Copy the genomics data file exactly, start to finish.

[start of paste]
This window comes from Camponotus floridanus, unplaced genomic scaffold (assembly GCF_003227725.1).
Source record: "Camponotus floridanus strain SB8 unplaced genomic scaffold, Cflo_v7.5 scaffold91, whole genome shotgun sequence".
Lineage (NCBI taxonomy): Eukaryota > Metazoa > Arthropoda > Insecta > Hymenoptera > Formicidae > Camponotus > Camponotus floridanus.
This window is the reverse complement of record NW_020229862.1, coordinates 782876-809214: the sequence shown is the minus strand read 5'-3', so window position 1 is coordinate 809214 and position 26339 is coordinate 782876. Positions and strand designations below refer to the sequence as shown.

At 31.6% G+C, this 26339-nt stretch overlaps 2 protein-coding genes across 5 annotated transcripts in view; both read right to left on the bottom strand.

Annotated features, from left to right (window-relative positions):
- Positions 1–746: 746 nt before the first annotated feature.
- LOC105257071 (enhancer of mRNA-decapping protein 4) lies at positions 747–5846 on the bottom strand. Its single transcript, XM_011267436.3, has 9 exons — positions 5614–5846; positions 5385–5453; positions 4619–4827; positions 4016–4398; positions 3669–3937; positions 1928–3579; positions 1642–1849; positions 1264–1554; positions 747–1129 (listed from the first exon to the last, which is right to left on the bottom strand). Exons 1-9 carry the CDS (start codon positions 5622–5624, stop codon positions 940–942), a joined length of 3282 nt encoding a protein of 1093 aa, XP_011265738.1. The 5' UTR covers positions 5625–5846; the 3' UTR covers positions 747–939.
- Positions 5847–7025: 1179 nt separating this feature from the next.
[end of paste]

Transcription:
This window comes from Camponotus floridanus, unplaced genomic scaffold (assembly GCF_003227725.1).
Source record: "Camponotus floridanus strain SB8 unplaced genomic scaffold, Cflo_v7.5 scaffold91, whole genome shotgun sequence".
Lineage (NCBI taxonomy): Eukaryota > Metazoa > Arthropoda > Insecta > Hymenoptera > Formicidae > Camponotus > Camponotus floridanus.
This window is the reverse complement of record NW_020229862.1, coordinates 782876-809214: the sequence shown is the minus strand read 5'-3', so window position 1 is coordinate 809214 and position 26339 is coordinate 782876. Positions and strand designations below refer to the sequence as shown.

At 31.6% G+C, this 26339-nt stretch overlaps 2 protein-coding genes across 5 annotated transcripts in view; both read right to left on the bottom strand.

Annotated features, from left to right (window-relative positions):
- Positions 1–746: 746 nt before the first annotated feature.
- LOC105257071 (enhancer of mRNA-decapping protein 4) lies at positions 747–5846 on the bottom strand. Its single transcript, XM_011267436.3, has 9 exons — positions 5614–5846; positions 5385–5453; positions 4619–4827; positions 4016–4398; positions 3669–3937; positions 1928–3579; positions 1642–1849; positions 1264–1554; positions 747–1129 (listed from the first exon to the last, which is right to left on the bottom strand). Exons 1-9 carry the CDS (start codon positions 5622–5624, stop codon positions 940–942), a joined length of 3282 nt encoding a protein of 1093 aa, XP_011265738.1. The 5' UTR covers positions 5625–5846; the 3' UTR covers positions 747–939.
- Positions 5847–7025: 1179 nt separating this feature from the next.